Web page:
Part of this honest examination of the land requires truth seeking in the story of the history of the land and its people, and how that history manifests today. Modern agriculture, especially the industrialized form that dominates the landscape and markets today, is founded on the capitalistic drive for short-term profit that has little consideration for the long-term ecological ramifications. These industrial operations are a relatively new feature of the landscape and have replaced the glorified ideal of the “family farm”. Yet for Erin, a more thorough examination of “this american ideal of ‘the happy farm’ or ‘agricultural bliss’ is, in fact, not: farming and agriculture were used as a tool to destroy our culture.”

Engaging in agricultural practices such as gardening calls this to the forefront. “I am always cognizant of the history of agriculture as it relates to specifically my tribe. In the late 1800s when our tribe, and other tribes, were put onto reservations, the land that we held communally was allotted into plots ranging from 40 to 160 acres.” In a process of forced assimilation, Dakota ancestors, alongside tribal members from numerous North American nations, were given plots in accordance with European family structures: immediate family groups with a singular male head of household. “That act was one of the main reasons that so much has gone wrong for Dakota people. Breaking up the land into private ownership destroyed the extended family unit.” Simultaneously, Dakota children were forced into boarding schools which were developed with the express intention to destroy indigenous culture. “A lot of the ways we cultivated the land and the methods we used were obscured or even lost. Private land ownership of our traditional territories has put up barriers to traditional Dakota economic practices, like agriculture.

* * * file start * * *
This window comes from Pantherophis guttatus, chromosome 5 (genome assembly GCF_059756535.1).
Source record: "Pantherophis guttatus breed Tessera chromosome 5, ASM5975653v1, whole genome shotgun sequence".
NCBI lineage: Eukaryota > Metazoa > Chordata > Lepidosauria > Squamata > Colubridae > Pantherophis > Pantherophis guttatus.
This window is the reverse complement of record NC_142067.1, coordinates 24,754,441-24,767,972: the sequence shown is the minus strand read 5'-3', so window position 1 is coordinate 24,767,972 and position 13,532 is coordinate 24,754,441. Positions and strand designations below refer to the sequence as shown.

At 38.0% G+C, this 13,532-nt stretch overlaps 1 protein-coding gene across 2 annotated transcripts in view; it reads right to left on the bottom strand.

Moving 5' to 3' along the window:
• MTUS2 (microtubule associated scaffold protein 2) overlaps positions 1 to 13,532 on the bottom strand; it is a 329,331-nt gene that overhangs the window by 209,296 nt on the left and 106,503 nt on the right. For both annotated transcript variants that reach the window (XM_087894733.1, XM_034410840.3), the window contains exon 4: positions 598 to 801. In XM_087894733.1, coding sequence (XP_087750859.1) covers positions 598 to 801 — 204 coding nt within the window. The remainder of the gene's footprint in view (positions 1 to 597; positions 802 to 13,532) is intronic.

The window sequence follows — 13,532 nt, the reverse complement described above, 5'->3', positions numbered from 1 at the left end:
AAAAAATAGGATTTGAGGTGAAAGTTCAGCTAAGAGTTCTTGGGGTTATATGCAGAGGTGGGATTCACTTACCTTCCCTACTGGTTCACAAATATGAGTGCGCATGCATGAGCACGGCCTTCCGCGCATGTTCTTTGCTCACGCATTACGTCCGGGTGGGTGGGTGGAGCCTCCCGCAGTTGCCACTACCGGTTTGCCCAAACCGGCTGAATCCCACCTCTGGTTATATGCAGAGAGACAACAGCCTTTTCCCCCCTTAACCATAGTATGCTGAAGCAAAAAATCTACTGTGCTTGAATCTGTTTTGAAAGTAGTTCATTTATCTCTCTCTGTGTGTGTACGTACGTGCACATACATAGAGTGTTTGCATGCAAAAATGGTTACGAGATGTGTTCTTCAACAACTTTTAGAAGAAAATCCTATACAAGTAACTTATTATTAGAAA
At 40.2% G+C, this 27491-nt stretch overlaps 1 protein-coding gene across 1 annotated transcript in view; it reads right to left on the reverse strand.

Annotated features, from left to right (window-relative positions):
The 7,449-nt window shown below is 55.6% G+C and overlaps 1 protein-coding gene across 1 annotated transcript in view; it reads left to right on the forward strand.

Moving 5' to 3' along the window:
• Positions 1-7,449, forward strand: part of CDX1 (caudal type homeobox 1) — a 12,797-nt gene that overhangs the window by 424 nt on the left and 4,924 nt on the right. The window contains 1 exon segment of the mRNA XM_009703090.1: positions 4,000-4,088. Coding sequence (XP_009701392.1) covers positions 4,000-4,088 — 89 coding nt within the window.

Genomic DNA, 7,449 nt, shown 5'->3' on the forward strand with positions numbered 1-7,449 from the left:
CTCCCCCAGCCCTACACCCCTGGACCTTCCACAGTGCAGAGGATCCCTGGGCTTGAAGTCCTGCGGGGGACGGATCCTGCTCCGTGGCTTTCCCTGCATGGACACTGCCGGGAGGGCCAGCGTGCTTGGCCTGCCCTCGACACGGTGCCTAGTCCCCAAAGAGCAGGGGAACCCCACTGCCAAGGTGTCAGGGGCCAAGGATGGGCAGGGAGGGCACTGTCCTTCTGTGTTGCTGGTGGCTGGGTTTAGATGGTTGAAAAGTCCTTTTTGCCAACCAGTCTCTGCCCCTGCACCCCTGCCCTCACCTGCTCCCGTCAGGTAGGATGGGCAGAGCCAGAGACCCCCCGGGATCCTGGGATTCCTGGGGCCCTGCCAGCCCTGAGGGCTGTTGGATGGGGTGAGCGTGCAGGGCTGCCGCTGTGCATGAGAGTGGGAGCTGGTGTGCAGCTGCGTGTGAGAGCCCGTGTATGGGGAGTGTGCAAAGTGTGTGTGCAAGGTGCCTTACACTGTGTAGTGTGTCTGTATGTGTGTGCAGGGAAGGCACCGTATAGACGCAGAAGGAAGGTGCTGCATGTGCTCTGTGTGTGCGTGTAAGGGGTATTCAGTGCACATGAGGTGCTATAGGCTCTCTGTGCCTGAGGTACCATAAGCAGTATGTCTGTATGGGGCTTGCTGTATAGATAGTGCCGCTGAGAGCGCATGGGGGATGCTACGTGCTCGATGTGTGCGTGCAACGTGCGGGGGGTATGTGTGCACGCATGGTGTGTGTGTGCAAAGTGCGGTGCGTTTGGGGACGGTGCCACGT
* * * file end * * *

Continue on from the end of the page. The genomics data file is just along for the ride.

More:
When engaging in gardening “it is hard to pull away from those histories of agriculture.” And yet, Erin also shared that gardening and farming are “essential, cultural acts”, which, when engaged with with intention, can serve as a method of reclaiming both land and culture. And American Indian farmers are engaging with this essential act of cultivating food, and using that space as a method to recenter indigenous knowledge and traditions. “On a personal level, gardening is a very therapeutic thing to do to counteract some of that [history]”.

Dakota Pride Banner, Anpa O Wicahnpi

About Erin Genia

Erin’s writing and thinking on decolonization in the public realm made waves in Boston in 2019 with the publication of her essay Unseen Dimensions of Public Space: Disrupting Colonial Narratives” in the Boston Art Review.This article illustrates the deep ways in which Erin engages with local and national communities in engaging with the considerations of how colonialist myths dominate our public imagination. As monuments celebrating colonialist and white supremacist narratives are being removed and reconsidered on a national level, Erin will be working with NEFA to publish a series of blogs exploring indigeneity in public space. Erin’s writing serves as a prescient example of the framework with which to evaluate not only the public realm, but also the approach to daily life. Up next? Erin is serving as the current Artist in Residence for the City of Boston where she will be working with the Department of Emergency Management with a community-based perspective, examining questions such as “what does civic practice means in this time?”

Learn more about Erin and her work by participating in conversations with the Mayor's office this week and next: Confronting Colonial Myths in Boston's Public Space

60 views0 comments

Recent Posts

See All
Post: Blog2_Post
bottom of page